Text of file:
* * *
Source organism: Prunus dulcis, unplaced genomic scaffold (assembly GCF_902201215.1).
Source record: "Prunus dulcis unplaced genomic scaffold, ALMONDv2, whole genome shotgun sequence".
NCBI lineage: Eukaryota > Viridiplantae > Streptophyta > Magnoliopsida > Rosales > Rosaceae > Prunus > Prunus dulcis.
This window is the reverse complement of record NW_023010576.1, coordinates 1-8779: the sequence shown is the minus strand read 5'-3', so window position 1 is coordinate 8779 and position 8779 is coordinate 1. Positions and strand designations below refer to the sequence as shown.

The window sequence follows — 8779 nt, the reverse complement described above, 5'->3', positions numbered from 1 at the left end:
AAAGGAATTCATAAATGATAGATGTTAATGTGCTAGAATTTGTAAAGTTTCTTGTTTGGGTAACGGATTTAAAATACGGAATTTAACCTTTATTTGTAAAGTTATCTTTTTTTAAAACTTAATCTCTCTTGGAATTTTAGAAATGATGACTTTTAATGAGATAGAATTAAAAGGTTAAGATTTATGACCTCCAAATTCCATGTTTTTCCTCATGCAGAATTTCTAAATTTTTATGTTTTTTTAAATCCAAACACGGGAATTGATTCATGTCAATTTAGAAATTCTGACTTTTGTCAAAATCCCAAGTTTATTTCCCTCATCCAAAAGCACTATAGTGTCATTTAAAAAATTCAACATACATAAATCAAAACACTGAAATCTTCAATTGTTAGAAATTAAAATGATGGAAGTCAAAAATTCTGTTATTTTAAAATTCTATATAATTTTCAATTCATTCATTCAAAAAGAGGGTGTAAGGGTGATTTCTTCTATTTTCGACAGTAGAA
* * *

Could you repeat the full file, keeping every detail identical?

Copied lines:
Source organism: Prunus dulcis, unplaced genomic scaffold (assembly GCF_902201215.1).
Source record: "Prunus dulcis unplaced genomic scaffold, ALMONDv2, whole genome shotgun sequence".
NCBI lineage: Eukaryota > Viridiplantae > Streptophyta > Magnoliopsida > Rosales > Rosaceae > Prunus > Prunus dulcis.
This window is the reverse complement of record NW_023010576.1, coordinates 1-8779: the sequence shown is the minus strand read 5'-3', so window position 1 is coordinate 8779 and position 8779 is coordinate 1. Positions and strand designations below refer to the sequence as shown.

The window sequence follows — 8779 nt, the reverse complement described above, 5'->3', positions numbered from 1 at the left end:
AAAGGAATTCATAAATGATAGATGTTAATGTGCTAGAATTTGTAAAGTTTCTTGTTTGGGTAACGGATTTAAAATACGGAATTTAACCTTTATTTGTAAAGTTATCTTTTTTTAAAACTTAATCTCTCTTGGAATTTTAGAAATGATGACTTTTAATGAGATAGAATTAAAAGGTTAAGATTTATGACCTCCAAATTCCATGTTTTTCCTCATGCAGAATTTCTAAATTTTTATGTTTTTTTAAATCCAAACACGGGAATTGATTCATGTCAATTTAGAAATTCTGACTTTTGTCAAAATCCCAAGTTTATTTCCCTCATCCAAAAGCACTATAGTGTCATTTAAAAAATTCAACATACATAAATCAAAACACTGAAATCTTCAATTGTTAGAAATTAAAATGATGGAAGTCAAAAATTCTGTTATTTTAAAATTCTATATAATTTTCAATTCATTCATTCAAAAAGAGGGTGTAAGGGTGATTTCTTCTATTTTCGACAGTAGAA